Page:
"The Magic Skin", by Honoré De Balzac

Dernière mise à jour : 9 févr. 2021






Honore De Balzac


The Magic Skin


(1831)



[Translation: Ellen Marriage]




P19



"Then the old man went on thus :


“Without compelling you to entreat me, without making you blush for it, and withoutgiving you so much as a French centime, a para from the Levant, a German heller, a Russian kopeck, a Scottish farthing, a single obolus or sestertius from the ancient world,or one piastre from the new, without offering you anything whatever in gold, silver, orcopper, notes or drafts, I will make you richer, more powerful, and of more consequencethan a constitutional king.”


The young man thought that the older was in his dotage, and waited in bewilderment without venturing to reply.


“Turn round,” said the merchant, suddenly catching up the lamp in order to light up the opposite wall.


“Look at that leathern skin,” he went on.


(...)


He held the lamp close to the talisman, which the young man held towards him, and pointed out some characters in laid in the surface of the wonderful skin, as if they had grown on the animal to which it once belonged.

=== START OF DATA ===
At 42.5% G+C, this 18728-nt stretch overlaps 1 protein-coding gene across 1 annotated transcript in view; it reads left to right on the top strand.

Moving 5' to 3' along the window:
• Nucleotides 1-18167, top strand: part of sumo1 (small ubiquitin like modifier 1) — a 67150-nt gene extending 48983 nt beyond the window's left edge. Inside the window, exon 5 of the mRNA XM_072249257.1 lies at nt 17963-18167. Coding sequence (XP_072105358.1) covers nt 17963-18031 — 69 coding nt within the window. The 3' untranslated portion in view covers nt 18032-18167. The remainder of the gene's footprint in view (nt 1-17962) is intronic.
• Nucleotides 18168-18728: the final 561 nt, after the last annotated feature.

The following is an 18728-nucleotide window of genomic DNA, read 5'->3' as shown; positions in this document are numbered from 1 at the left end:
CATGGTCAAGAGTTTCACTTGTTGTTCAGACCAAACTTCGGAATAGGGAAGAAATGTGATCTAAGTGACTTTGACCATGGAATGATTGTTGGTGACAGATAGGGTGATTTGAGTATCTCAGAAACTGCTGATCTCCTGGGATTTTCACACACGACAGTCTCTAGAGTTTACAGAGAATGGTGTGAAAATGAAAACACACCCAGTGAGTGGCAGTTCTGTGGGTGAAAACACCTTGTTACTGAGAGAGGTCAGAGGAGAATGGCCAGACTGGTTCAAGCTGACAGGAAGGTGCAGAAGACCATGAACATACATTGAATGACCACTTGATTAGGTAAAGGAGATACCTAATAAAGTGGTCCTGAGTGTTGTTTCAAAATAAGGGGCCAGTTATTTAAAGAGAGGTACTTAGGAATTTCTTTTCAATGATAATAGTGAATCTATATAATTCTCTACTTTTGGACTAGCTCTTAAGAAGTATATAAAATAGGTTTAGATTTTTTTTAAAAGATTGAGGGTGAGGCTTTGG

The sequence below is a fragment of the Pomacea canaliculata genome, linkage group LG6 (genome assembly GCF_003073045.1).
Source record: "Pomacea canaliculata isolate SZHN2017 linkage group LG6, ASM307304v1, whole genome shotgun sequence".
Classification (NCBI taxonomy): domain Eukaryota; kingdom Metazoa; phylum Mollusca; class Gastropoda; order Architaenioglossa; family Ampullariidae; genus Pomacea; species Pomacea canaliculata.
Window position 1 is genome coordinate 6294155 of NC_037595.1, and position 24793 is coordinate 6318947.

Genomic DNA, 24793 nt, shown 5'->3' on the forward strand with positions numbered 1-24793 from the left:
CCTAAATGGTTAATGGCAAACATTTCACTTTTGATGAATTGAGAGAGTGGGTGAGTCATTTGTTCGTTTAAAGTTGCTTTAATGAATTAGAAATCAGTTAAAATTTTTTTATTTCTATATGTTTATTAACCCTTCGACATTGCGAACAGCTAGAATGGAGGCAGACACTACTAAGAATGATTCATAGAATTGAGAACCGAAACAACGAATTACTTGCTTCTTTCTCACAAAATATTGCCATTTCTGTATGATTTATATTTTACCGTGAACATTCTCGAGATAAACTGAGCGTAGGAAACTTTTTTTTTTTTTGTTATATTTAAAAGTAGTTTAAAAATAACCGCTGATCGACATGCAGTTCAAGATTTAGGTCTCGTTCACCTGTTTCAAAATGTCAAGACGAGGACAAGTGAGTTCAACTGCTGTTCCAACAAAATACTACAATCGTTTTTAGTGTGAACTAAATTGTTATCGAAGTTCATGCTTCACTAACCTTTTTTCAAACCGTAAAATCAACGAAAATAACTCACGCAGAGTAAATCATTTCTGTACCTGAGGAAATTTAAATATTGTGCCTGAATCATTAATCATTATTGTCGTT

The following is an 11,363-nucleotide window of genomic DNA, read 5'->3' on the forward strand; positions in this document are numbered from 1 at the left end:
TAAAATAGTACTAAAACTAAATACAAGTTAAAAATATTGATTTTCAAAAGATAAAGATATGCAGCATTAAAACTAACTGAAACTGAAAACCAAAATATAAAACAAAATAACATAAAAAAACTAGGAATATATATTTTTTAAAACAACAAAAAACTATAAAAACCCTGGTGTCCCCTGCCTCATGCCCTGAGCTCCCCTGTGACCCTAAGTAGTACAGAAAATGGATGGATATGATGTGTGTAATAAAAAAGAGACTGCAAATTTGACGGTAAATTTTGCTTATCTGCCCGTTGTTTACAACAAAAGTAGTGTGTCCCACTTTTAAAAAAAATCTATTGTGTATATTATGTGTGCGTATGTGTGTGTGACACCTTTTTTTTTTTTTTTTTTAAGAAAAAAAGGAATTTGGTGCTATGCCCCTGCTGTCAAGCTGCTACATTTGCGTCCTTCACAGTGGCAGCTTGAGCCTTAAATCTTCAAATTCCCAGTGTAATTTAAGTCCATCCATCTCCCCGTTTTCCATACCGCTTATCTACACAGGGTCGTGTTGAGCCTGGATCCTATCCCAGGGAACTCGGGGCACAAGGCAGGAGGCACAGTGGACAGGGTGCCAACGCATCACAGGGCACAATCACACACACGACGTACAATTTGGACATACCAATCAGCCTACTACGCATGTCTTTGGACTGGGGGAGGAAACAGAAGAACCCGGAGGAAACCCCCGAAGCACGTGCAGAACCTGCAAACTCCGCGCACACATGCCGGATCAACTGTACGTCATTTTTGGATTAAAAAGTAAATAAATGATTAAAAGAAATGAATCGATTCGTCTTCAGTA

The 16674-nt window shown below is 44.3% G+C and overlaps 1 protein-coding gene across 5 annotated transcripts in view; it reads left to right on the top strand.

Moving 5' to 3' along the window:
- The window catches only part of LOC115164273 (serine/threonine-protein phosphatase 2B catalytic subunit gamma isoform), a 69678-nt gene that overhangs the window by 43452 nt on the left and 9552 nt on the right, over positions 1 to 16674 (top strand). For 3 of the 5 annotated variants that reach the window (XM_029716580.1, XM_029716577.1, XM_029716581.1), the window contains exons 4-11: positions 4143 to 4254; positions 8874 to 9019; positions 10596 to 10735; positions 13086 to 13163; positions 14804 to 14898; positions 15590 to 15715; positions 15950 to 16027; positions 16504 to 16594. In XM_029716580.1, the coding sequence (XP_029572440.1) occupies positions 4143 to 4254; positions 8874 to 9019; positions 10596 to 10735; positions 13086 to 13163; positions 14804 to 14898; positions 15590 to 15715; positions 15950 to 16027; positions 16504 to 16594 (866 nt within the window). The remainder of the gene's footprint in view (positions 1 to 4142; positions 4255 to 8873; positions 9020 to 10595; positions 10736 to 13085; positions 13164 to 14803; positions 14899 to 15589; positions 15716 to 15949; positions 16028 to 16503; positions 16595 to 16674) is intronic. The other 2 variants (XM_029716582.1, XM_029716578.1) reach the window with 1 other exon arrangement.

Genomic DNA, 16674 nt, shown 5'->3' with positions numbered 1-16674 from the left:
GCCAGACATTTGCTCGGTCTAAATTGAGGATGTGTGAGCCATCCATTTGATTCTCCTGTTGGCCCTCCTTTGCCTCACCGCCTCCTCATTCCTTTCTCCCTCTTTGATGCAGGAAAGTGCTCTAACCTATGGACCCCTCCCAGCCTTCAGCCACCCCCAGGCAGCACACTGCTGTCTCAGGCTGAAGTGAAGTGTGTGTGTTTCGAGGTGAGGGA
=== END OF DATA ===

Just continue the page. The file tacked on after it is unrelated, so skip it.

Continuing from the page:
“I must admit,” said the stranger, “that I have no idea how the letters could be engraved so deeply on the skin of a wild ass.”


And he turned quickly to the tables strewn with curiosities and seemed to look for something.


“What is it that you want ?” asked the old man.


“Something that will cut the leather, so that I can see whether the letters are printed or inlaid.”


The old man held out his stiletto. The stranger took it and tried to cut the skin above the lettering; but when he had removed a thin shaving of leather from them, the characters still appeared below, so clear and so exactly like the surface impression, that for a moment he was not sure that he had cut anything away after all.


“The craftsmen of the Levant have secrets known only to themselves,” he said, half in vexation, as he eyed the characters of this Oriental sentence. “Yes,” said the old man, “it is better to attribute it to man’s agency than to God’s.”


The mysterious words were thus arranged :



POSSESSING ME THOU SHALT POSSESS ALL THINGS.

BUT THY LIFE IS MINE, FOR GOD HAS SO WILLED IT.


WISH, AND THY WISHES SHALL BE FULFILLED;

BUT MEASURE THY DESIRES, ACCORDING

TO THE LIFE THAT IS IN THEE.


THIS IS THY LIFE,

WITH EACH WISH I MUST SHRINK

EVEN AS THY OWN DAYS.


WILT THOU HAVE ME ? TAKE ME.

GOD WILL HEARKEN UNTO THEE.

SO BE IT !



“So you read Sanskrit fluently,” said the old man. “You have been in Persia perhaps, or in Bengal ?”

“No, sir,” said the stranger, as he felt the emblematical skin curiously. It was almost as

rigid as a sheet